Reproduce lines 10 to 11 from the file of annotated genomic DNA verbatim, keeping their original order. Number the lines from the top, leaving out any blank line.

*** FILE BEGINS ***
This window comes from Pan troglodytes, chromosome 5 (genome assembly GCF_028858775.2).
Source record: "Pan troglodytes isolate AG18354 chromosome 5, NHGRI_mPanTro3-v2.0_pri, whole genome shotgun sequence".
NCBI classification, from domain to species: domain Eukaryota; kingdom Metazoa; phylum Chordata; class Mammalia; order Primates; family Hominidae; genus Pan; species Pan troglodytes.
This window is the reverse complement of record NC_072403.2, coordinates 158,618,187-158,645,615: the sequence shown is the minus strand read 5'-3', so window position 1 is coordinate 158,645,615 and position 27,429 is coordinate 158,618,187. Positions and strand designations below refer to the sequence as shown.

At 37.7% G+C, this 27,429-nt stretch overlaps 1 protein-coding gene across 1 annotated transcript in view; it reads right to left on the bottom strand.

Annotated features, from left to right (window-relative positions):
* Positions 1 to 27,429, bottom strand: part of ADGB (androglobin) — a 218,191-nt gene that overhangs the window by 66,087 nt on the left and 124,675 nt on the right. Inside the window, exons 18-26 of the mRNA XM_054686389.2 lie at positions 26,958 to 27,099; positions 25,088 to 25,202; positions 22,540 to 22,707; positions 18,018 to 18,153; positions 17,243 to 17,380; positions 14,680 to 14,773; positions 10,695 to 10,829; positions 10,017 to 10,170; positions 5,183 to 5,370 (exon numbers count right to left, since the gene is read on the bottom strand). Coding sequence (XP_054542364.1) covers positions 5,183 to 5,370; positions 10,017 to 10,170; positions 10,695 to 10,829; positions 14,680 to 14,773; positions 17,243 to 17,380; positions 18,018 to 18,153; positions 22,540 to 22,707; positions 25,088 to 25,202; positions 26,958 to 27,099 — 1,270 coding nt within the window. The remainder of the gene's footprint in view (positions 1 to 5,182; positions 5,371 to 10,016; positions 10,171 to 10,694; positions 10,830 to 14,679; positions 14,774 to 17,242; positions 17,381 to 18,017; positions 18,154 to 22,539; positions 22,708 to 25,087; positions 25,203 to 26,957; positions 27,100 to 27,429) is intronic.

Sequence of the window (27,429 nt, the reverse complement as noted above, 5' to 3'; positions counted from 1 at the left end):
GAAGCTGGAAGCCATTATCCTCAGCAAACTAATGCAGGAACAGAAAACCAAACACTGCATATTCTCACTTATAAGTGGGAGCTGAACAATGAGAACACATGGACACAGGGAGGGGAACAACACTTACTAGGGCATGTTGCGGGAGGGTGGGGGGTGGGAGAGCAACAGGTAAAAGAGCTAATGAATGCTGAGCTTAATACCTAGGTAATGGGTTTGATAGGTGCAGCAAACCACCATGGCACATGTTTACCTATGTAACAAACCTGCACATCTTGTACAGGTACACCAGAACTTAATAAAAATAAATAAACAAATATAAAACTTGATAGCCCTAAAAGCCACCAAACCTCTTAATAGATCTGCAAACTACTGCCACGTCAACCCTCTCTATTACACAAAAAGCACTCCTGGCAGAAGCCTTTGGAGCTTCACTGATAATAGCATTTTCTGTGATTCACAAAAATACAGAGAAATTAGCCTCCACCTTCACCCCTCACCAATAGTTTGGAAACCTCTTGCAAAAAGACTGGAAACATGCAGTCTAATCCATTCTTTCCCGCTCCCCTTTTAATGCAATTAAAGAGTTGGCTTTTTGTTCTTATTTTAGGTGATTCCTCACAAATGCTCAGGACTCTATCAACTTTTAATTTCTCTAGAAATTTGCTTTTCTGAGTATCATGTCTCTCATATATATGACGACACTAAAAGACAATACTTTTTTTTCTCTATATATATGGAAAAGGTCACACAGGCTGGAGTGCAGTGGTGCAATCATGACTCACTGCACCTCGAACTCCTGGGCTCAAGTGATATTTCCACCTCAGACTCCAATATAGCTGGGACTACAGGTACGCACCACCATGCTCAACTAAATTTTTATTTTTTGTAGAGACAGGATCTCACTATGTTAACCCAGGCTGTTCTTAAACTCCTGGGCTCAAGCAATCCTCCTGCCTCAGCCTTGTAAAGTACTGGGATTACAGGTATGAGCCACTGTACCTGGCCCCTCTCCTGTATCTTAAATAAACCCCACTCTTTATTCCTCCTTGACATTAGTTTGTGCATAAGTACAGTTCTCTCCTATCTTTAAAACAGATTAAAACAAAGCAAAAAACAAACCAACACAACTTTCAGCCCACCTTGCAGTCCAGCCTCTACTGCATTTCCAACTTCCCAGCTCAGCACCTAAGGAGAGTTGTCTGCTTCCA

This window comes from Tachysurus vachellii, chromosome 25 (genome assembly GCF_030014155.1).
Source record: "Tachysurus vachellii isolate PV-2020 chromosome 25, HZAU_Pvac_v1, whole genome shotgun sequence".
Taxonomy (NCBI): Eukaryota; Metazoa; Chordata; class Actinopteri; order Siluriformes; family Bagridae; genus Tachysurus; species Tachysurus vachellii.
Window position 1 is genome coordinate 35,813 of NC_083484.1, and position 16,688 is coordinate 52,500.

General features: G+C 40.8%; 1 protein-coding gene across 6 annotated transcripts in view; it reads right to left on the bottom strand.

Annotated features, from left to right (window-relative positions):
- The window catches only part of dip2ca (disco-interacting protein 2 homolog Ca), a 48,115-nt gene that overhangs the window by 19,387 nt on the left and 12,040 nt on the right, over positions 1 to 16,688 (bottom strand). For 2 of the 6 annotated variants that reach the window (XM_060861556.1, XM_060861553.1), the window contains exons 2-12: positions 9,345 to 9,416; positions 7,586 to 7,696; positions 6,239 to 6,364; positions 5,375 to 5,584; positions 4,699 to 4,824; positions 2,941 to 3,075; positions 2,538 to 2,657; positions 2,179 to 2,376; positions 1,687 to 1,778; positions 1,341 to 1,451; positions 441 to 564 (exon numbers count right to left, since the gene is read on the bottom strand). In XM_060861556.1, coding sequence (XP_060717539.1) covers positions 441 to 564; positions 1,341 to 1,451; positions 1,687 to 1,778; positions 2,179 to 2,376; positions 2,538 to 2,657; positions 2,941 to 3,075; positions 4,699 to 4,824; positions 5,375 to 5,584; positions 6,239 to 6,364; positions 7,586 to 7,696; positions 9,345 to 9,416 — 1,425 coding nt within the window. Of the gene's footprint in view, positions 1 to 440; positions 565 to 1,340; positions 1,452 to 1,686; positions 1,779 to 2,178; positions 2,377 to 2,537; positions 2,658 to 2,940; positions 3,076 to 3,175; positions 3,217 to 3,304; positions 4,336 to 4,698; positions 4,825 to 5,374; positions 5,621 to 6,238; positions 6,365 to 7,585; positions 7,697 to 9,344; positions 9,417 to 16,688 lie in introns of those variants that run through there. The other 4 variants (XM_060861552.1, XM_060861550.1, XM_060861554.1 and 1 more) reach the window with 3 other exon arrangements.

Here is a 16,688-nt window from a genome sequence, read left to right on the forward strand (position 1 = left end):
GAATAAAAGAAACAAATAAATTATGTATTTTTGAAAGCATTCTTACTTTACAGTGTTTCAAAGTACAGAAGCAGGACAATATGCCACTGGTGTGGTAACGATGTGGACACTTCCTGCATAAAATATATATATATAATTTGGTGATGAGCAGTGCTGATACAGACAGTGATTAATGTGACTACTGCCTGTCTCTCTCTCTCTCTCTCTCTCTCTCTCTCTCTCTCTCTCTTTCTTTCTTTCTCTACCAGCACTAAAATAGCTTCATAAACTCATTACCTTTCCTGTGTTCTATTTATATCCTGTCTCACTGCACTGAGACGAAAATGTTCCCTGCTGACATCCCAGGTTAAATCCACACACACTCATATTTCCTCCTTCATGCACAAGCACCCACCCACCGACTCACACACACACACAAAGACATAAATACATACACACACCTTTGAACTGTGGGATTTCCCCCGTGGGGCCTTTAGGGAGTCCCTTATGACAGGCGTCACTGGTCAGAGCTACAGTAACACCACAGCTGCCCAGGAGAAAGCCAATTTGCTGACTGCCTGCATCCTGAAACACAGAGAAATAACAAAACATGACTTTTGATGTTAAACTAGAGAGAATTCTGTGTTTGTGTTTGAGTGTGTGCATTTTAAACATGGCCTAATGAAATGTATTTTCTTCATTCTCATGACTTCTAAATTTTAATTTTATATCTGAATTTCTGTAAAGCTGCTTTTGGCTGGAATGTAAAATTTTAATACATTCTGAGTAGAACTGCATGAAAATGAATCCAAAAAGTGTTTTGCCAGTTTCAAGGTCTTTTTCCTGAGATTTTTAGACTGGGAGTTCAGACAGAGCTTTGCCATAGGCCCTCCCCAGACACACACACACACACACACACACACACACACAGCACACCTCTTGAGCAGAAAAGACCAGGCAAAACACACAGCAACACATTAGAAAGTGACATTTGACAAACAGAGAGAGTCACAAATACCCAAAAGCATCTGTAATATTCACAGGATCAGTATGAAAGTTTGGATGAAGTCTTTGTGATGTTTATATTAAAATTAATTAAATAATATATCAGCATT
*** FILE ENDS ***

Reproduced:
This window comes from Tachysurus vachellii, chromosome 25 (genome assembly GCF_030014155.1).
Source record: "Tachysurus vachellii isolate PV-2020 chromosome 25, HZAU_Pvac_v1, whole genome shotgun sequence".